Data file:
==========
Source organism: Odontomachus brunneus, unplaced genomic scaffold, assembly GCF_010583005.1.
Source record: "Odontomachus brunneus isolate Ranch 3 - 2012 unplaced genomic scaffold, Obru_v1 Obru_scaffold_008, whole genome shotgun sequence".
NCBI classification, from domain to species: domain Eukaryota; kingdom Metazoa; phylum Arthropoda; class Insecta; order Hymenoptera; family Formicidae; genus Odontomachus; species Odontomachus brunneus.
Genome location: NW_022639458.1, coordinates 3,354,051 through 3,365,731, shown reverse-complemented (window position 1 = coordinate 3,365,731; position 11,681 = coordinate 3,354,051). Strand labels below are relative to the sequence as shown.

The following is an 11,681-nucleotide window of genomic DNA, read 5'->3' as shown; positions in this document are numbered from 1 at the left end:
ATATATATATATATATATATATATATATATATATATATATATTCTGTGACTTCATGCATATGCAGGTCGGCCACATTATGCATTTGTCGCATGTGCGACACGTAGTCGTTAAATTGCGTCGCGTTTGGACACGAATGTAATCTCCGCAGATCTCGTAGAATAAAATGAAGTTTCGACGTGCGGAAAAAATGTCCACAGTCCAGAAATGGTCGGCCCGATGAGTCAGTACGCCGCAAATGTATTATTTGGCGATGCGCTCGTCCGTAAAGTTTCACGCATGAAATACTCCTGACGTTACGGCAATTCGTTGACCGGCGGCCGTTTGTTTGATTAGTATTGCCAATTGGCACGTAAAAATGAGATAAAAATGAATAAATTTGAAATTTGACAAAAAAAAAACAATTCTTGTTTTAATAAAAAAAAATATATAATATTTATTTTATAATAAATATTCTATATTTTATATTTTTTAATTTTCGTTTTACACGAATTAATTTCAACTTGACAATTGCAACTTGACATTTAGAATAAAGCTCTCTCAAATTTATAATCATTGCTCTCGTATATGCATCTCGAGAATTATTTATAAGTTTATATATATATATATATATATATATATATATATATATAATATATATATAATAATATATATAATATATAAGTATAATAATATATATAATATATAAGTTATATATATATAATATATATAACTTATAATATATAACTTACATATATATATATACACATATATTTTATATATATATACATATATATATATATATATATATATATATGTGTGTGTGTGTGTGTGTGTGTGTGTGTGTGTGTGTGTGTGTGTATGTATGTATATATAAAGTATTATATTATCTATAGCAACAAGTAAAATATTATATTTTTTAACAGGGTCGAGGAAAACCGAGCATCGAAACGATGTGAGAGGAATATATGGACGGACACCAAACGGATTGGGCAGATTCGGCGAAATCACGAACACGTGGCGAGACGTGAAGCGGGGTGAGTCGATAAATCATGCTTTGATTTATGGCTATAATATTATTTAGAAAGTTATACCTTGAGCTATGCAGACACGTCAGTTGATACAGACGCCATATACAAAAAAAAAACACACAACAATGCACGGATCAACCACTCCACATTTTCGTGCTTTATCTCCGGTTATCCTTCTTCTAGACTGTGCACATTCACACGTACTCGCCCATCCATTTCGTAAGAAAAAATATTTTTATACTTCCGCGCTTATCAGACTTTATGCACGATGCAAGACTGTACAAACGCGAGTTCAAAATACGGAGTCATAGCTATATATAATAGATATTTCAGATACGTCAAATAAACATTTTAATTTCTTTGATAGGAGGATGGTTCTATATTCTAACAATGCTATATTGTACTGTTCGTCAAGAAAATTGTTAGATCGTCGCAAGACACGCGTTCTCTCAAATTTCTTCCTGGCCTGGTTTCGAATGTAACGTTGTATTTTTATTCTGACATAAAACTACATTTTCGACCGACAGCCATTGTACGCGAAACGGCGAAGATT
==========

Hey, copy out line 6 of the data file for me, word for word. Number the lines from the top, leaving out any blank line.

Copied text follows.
ATATATATATATATATATATATATATATATATATATATATATTCTGTGACTTCATGCATATGCAGGTCGGCCACATTATGCATTTGTCGCATGTGCGACACGTAGTCGTTAAATTGCGTCGCGTTTGGACACGAATGTAATCTCCGCAGATCTCGTAGAATAAAATGAAGTTTCGACGTGCGGAAAAAATGTCCACAGTCCAGAAATGGTCGGCCCGATGAGTCAGTACGCCGCAAATGTATTATTTGGCGATGCGCTCGTCCGTAAAGTTTCACGCATGAAATACTCCTGACGTTACGGCAATTCGTTGACCGGCGGCCGTTTGTTTGATTAGTATTGCCAATTGGCACGTAAAAATGAGATAAAAATGAATAAATTTGAAATTTGACAAAAAAAAAACAATTCTTGTTTTAATAAAAAAAAATATATAATATTTATTTTATAATAAATATTCTATATTTTATATTTTTTAATTTTCGTTTTACACGAATTAATTTCAACTTGACAATTGCAACTTGACATTTAGAATAAAGCTCTCTCAAATTTATAATCATTGCTCTCGTATATGCATCTCGAGAATTATTTATAAGTTTATATATATATATATATATATATATATATATATATATAATATATATATAATAATATATATAATATATAAGTATAATAATATATATAATATATAAGTTATATATATATAATATATATAACTTATAATATATAACTTACATATATATATATACACATATATTTTATATATATATACATATATATATATATATATATATATATATGTGTGTGTGTGTGTGTGTGTGTGTGTGTGTGTGTGTGTGTGTGTATGTATGTATATATAAAGTATTATATTATCTATAGCAACAAGTAAAATATTATATTTTTTAACAGGGTCGAGGAAAACCGAGCATCGAAACGATGTGAGAGGAATATATGGACGGACACCAAACGGATTGGGCAGATTCGGCGAAATCACGAACACGTGGCGAGACGTGAAGCGGGGTGAGTCGATAAATCATGCTTTGATTTATGGCTATAATATTATTTAGAAAGTTATACCTTGAGCTATGCAGACACGTCAGTTGATACAGACGCCATATACAAAAAAAAAACACACAACAATGCACGGATCAACCACTCCACATTTTCGTGCTTTATCTCCGGTTATCCTTCTTCTAGACTGTGCACATTCACACGTACTCGCCCATCCATTTCGTAAGAAAAAATATTTTTATACTTCCGCGCTTATCAGACTTTATGCACGATGCAAGACTGTACAAACGCGAGTTCAAAATACGGAGTCATAGCTATATATAATAGATATTTCAGATACGTCAAATAAACATTTTAATTTCTTTGATAGGAGGATGGTTCTATATTCTAACAATGCTATATTGTACTGTTCGTCAAGAAAATTGTTAGATCGTCGCAAGACACGCGTTCTCTCAAATTTCTTCCTGGCCTGGTTTCGAATGTAACGTTGTATTTTTATTCTGACATAAAACTACATTTTCGACCGACAGCCATTGTACGCGAAACGGCGAAGATT